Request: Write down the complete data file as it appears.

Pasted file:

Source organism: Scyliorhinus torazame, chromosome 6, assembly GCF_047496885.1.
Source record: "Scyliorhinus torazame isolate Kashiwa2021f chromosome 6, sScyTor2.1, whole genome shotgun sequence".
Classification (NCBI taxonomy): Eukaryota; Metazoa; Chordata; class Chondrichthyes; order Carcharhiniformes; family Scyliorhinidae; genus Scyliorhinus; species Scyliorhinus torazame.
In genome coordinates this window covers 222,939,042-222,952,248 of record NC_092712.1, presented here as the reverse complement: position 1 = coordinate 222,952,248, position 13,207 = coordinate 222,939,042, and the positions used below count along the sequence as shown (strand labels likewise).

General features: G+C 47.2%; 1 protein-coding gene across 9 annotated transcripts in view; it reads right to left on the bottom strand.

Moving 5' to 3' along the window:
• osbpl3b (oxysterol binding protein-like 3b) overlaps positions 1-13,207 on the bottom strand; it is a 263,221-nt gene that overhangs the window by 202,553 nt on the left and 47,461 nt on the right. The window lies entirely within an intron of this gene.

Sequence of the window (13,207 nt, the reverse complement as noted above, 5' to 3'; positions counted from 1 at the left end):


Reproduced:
Source organism: Scyliorhinus torazame, chromosome 6, assembly GCF_047496885.1.
Source record: "Scyliorhinus torazame isolate Kashiwa2021f chromosome 6, sScyTor2.1, whole genome shotgun sequence".
Classification (NCBI taxonomy): Eukaryota; Metazoa; Chordata; class Chondrichthyes; order Carcharhiniformes; family Scyliorhinidae; genus Scyliorhinus; species Scyliorhinus torazame.
In genome coordinates this window covers 222,939,042-222,952,248 of record NC_092712.1, presented here as the reverse complement: position 1 = coordinate 222,952,248, position 13,207 = coordinate 222,939,042, and the positions used below count along the sequence as shown (strand labels likewise).

General features: G+C 47.2%; 1 protein-coding gene across 9 annotated transcripts in view; it reads right to left on the bottom strand.

Moving 5' to 3' along the window:
• osbpl3b (oxysterol binding protein-like 3b) overlaps positions 1-13,207 on the bottom strand; it is a 263,221-nt gene that overhangs the window by 202,553 nt on the left and 47,461 nt on the right. The window lies entirely within an intron of this gene.

Sequence of the window (13,207 nt, the reverse complement as noted above, 5' to 3'; positions counted from 1 at the left end):